Presidential Campaigns Update
Housing continues to attract the attention of presidential candidates, even though the topic was left untouched by moderators at the most recent Democratic debate. Former HUD Secretary, Julian Castro brought up the importance of affordable housing on the fabric of a community during one of his remarks. Expanding on Castro’s previously released housing proposals, this week Castro also released a platform of policies to end homelessness by 2028. Castro proposes to increase McKinney-Vento Homeless Assistance Grants to $7.5 billion, triple the current amount. Castro also plans to incentivize local governments to remove local prohibitions against “loitering and vagrancy.”
This week Senator Bernie Sanders released his housing policy platform, “Housing for All.” The plan invests $2.5 trillion in housing programs, including $1.48 trillion to the National Affordable Housing Trust Fund over 10 years to build and maintain 7.4 million units of affordable housing. If elected, Sanders’ intends to prioritize the development of 25,000 units specifically for housing the homeless during the first year of his administration, along with $500 million to state and local governments to aid in connecting homeless persons to case management and social services. Sanders’ plan would also implement a national rent control policy and establish taxes aiming to reduce “house flipping” and speculation.
Also this week, former Rep. Beto O’Rourke spoke about homelessness and housing while in Los Angeles visiting the city’s Skid Row area, one of the nation’s largest concentrations of homeless people. While he has yet to release formal housing policies, O’Rourke stated that if elected he intends to invest $400 billion towards housing development with some focus on creating mixed-income communities and inclusionary zoning.
White House Council of Economic Advisors Releases Report on Homelessness
On September 16th, ahead of President Trump’s trip to California, the White House Council of Economic Advisors released “The State of Homelessness in America,” a report assessing the extent of homelessness, its causes, potential solutions, and the role of the federal government in addressing homelessness. The report identifies local policies as factors that have increased homelessness and proposes policing as “an important tool to help move people off the street and into shelter or housing.” The report also says that deregulation of the housing industry could lower homelessness by an average of 31%.
Advocates decried the report and its implication that policing and detaining the homeless would somehow alleviate homelessness. The National Low-Income Housing Coalition released a statement on the report’s proposals, stating that they are “unconstitutional and cruel.” Diane Yentel, the CEO & President of NLIHC, points to court decisions that have ruled that arresting persons for sleeping on the street amounts to “cruel and unusual punishment” since the human need for sleep is unavoidable. Read Diane’s remarks here.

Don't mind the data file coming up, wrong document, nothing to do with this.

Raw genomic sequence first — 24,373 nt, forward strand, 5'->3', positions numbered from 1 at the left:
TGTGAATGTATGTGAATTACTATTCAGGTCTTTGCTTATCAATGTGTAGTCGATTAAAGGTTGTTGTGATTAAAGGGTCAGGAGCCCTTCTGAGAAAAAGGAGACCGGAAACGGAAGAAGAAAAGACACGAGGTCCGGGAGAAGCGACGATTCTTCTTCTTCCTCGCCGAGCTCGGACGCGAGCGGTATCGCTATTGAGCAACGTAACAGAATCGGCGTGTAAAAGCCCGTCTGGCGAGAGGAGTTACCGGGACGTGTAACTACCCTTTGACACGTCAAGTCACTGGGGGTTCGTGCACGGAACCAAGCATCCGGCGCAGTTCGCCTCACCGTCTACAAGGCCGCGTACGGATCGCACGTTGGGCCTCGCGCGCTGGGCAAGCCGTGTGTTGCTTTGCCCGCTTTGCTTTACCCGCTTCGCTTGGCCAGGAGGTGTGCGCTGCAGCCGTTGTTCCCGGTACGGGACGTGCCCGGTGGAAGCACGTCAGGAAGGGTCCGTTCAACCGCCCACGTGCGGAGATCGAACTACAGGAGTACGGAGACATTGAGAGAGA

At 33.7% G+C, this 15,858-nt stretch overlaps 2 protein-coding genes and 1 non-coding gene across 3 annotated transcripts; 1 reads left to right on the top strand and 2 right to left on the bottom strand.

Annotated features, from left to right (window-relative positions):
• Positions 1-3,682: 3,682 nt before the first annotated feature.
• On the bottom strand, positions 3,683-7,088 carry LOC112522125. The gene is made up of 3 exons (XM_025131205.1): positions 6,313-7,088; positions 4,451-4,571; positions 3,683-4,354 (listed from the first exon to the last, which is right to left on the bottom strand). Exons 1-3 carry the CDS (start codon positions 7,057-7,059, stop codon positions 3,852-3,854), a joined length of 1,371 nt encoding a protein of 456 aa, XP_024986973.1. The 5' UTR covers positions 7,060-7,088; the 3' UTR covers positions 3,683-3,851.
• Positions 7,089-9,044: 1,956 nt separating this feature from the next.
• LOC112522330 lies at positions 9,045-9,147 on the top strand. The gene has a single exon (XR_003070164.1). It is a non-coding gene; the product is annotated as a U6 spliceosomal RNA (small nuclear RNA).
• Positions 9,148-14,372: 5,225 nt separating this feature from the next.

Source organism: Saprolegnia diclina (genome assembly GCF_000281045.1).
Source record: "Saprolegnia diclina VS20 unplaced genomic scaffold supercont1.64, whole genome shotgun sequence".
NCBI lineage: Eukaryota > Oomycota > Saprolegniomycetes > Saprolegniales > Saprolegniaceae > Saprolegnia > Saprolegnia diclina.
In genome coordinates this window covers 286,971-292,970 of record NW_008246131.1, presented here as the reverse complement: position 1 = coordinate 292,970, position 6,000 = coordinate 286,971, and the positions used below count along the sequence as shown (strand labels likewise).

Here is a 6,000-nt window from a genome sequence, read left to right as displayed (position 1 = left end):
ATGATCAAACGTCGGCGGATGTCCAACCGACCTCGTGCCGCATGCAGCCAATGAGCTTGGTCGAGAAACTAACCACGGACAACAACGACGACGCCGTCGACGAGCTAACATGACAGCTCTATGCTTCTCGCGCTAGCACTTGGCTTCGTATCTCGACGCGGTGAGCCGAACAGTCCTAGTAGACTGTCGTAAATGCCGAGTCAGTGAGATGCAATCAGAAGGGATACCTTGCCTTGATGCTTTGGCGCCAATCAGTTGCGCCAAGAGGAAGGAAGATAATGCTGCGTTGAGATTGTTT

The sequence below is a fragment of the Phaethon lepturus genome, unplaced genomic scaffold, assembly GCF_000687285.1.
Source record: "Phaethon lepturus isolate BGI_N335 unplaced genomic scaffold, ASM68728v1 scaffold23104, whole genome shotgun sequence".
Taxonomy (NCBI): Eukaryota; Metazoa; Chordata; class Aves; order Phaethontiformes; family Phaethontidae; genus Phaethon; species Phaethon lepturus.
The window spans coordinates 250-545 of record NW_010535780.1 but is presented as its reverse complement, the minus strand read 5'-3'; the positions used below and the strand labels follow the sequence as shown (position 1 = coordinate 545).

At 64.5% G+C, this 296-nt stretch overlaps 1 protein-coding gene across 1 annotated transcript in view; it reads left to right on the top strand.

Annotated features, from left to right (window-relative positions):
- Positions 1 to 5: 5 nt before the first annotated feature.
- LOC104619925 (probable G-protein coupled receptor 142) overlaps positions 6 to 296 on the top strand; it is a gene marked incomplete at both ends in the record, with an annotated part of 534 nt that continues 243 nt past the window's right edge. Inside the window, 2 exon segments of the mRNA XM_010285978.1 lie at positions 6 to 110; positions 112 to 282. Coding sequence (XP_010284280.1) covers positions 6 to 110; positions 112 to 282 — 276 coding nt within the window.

NC Budget Update & WHLP
Last week the N.C. House of Representatives voted 55-9 to override the Governor’s veto of the state budget. The vote was a surprise, as members had been told there would be no votes until later in the afternoon, and not all members were present. The override bill now moves to the Senate where a vote from at least one member of the minority party is needed. The budget includes $20 million in non-recurring funds for the Workforce Housing Loan Program that was impacted by the veto. The override now moves to the Senate, and the Senate is recessed until the end of the month.
NCHC Developers’ Council Visits Capitol Hill
The Coalition and a handful of members of the Developers’ Council visited Washington D.C. on September 16 & 17 to meet with North Carolina’s Congressional delegation. The purpose of the visits was to advocate for the Affordable Housing Credit Improvement Act (AHCIA, a bill which would increase Low-Income Housing Tax Credit authority by 50%. The current version of the bill (S. 1703/H.R. 3077) already has the support of Representatives Ted Budd, George Holding, and Mark Meadows. The prior version had sign-ons from 12 of NC’s 13 House members. The Coalition’s group met with the offices of eight Housemembers and both Senators Richard Burr and Thom Tillis. The meetings were productive and the Coalition will be following up with Representatives and their staff to secure all previous signatories and those of the newly elected Housemembers Dan Bishop and Greg Murphy. As discussed on this week’s Housing Call, the Coalition is asking stakeholders to call or email NC’s Senators and Representatives to urge their support for the AHCIA. Visit the call notes for links to find your representatives.
New Harvard JCHS Report Chronicles the Decline of Low-Cost Rentals
A new report from Harvard University’s Joint Center for Housing Studies was released this week that examines the decline in low-cost rentals. “Documenting the Long-Run Decline in Low-Cost Rental Units in the U.S. By State” features a comprehensive overview of how the number of low-cost rentals, units that would be affordable for those at lower incomes, have declined over the past two decades. The reduction in units at the lower end of the market places additional demand pressure for the low-cost units that do exist. The report examins the phenomenon and its broader impacts.